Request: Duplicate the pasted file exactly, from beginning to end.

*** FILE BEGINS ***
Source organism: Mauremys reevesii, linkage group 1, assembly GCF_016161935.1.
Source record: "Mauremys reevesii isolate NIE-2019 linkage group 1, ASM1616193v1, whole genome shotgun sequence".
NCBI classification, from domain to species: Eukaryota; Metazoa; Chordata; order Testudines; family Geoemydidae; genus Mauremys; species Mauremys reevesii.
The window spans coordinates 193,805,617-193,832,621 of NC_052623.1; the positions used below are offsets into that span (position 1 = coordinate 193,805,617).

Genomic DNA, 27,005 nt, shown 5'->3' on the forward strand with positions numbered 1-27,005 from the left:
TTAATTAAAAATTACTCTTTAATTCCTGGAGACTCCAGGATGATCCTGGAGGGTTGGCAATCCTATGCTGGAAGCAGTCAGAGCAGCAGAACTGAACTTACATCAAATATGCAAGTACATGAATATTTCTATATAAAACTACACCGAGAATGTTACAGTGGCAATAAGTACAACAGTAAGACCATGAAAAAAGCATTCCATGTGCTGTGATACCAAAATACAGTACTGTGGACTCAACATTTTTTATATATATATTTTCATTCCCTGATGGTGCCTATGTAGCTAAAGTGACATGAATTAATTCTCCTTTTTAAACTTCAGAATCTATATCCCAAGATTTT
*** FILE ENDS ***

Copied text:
Source organism: Mauremys reevesii, linkage group 1, assembly GCF_016161935.1.
Source record: "Mauremys reevesii isolate NIE-2019 linkage group 1, ASM1616193v1, whole genome shotgun sequence".
NCBI classification, from domain to species: Eukaryota; Metazoa; Chordata; order Testudines; family Geoemydidae; genus Mauremys; species Mauremys reevesii.
The window spans coordinates 193,805,617-193,832,621 of NC_052623.1; the positions used below are offsets into that span (position 1 = coordinate 193,805,617).

Genomic DNA, 27,005 nt, shown 5'->3' on the forward strand with positions numbered 1-27,005 from the left:
TTAATTAAAAATTACTCTTTAATTCCTGGAGACTCCAGGATGATCCTGGAGGGTTGGCAATCCTATGCTGGAAGCAGTCAGAGCAGCAGAACTGAACTTACATCAAATATGCAAGTACATGAATATTTCTATATAAAACTACACCGAGAATGTTACAGTGGCAATAAGTACAACAGTAAGACCATGAAAAAAGCATTCCATGTGCTGTGATACCAAAATACAGTACTGTGGACTCAACATTTTTTATATATATATTTTCATTCCCTGATGGTGCCTATGTAGCTAAAGTGACATGAATTAATTCTCCTTTTTAAACTTCAGAATCTATATCCCAAGATTTT